Jason: How does this pattern work? Is it different from English?
Ingrid: The sentence “Je sais que c’est une grande marque” works with the verb “savoir” conjugated in 1st person singular, and that is “Je sais” + the little junction word “que” that is used to link the verb and the rest of the sentence. And then of course you add the thing you are aware of, which here is “c’est une grande marque”
Jason: And what is the little word “que” it seems it is the equivalent of English word “that” no? As in ‘I know that it is a famous brand”
Ingrid: Exactly Jason, but as you know, in English the junction “that” is most often omitted. In French, this junction “que” is mandatory so you can't forget it!
Jason: We will try hard not to! So listeners, don’t forget the junction word here!
Ingrid: I give you another example “Je sais que je suis en retard” meaning “I know I am late.” Here too the que is used,
Jason: Great so now there are no excuses if you forget it! The last expression with the verb “to know” is?
Ingrid: It is “savoir” verb + an interrogative adjective as in “Je ne sais pas ou est le prix” which means “I don’t know where the price is”. In this case, you can directly add an interrogative adjective after “savoir” verb to ask or to wonder a question. In this case, you don’t have to use the word “que”
Jason: Okay so now, let’s see a specific meaning of verb “to know” in French… right?
Ingrid: Yes, this verb in French can also allow you to say that you are able to do something, that you know how to do it. In this case, the pattern is “savoir” verb + infinitive verb, as in “Je sais nager” which is “I can swim”.
Jason: Interesting, so here, “to know” is a synonym of “can” in English?
Ingrid: Yes you are right, it is used to tell someone you are able to do something “special”, like an activity, a sport. You can also use it to talk about something you have been taught and that you are able to do now, as in “Je sais bien danser” which means “I am good at dancing”
Jason: Great job! So listeners, have a look at the lesson notes to get many more examples and useful details about all these expressions!
Ingrid: Of course! So a bientot everybody!
Jason: Yes see you soon listeners, a bientot!

7 Comments

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FrenchPod101.com Verified
Tuesday at 04:34 PM
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Bonjour Chris,

On sait que means "we know", not "he knows". And yes, you're rien, "trop" is the correct word here.


Bonne journée,

Marion

Team FrenchPod101

Chris
Sunday at 09:37 PM
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Aussi, il dis "On sait que l'hiver arrive" comme "He knows winter is coming". C'est droit? Je suis confondre 😳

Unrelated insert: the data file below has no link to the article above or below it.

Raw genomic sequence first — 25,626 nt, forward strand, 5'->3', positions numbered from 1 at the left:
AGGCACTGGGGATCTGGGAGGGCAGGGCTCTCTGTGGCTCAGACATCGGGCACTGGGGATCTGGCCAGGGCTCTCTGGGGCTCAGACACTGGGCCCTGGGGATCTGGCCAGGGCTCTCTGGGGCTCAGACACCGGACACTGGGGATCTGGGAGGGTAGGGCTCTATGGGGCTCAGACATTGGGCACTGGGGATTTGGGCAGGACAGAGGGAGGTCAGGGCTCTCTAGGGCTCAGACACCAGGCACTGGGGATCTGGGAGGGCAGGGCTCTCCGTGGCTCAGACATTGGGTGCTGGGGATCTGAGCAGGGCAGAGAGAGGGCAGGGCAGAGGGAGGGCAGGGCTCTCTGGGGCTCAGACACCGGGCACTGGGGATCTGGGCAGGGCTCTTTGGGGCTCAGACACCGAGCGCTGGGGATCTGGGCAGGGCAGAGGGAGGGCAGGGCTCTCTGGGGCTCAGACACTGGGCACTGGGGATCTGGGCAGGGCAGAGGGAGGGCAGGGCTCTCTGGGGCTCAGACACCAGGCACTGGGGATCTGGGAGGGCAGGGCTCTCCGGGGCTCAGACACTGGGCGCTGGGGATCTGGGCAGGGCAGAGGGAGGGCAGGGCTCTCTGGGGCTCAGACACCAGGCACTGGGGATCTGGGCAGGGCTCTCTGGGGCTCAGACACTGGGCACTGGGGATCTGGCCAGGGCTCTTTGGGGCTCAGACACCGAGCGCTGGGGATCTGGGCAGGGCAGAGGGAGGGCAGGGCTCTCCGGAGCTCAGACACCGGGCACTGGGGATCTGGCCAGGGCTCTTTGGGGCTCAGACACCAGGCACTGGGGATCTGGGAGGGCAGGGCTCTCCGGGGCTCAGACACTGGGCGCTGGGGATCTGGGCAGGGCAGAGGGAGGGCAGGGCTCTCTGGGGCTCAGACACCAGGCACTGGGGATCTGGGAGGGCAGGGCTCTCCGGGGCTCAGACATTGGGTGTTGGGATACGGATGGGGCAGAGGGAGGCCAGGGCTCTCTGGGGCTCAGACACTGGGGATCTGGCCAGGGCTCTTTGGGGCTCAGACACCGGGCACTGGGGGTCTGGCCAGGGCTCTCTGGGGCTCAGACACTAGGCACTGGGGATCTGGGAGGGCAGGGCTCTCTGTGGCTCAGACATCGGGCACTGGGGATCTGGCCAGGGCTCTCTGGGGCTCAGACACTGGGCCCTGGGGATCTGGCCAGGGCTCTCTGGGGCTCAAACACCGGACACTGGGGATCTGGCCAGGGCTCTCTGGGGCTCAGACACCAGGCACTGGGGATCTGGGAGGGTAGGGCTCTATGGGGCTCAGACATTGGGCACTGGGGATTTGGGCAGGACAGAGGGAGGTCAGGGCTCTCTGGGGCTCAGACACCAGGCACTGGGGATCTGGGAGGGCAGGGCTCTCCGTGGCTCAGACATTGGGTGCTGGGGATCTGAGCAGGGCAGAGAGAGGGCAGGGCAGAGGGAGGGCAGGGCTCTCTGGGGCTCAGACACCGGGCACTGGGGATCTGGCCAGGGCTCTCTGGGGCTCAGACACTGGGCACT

Chris
Sunday at 09:30 PM
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Ce dis "Tu sais que je fais top jeune pour y aller." mais il ne veut pas dire "Tu sais que je fais TROP jeune pour y aller"?

FrenchPod101.com Verified
Tuesday at 11:30 PM
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Bonjour Gary !


Merci pour votre commentaire !


" Lui" is an indirect object, it means him, her.

Indirect object pronouns are the words that replace the indirect object, in order to avoid a repetition.

-"Thomas cherche le dictionnaire" (Thomas is looking for the dictionnary)

- "C'est bon, je lui ai donné" (It's okay, I gave it to him)


Secondly, you can say "je pose une question " but "je pose au vendeur" is not correct. You have to say "je demande au vendeur" or "je pose une question au vendeur".


Thank you !

Marie Alice

Team FrenchPod101.com

Gary
Tuesday at 10:31 PM
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Salut !


I have a couple of small questions regarding this lesson:


Firstly, could you please explain the use of the indirect object pronoun, "lui" in the sentence, "Il saura lui" ? I would translate this as, "He will know to it" - which obviously isn't correct :smile:


Secondly, I know that this is an informal conversation, but I thought that using 'demander' instead of 'poser' when asking a question was always considered too strong, ie, "...pose au vendeur..." ?


Merci beaucoup !

FrenchPod101.com Verified
Thursday at 06:00 PM
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Hello Lynda,


Thank your comment !

You can find other lessons in informal french on our website :smile: And the narrator speaks informal french with the sales assistant.


Have a nice day,

Marie Alice

Team FrencPod101.com

Lynda
Saturday at 08:28 AM
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I would prefer formal French for our lessons. Merci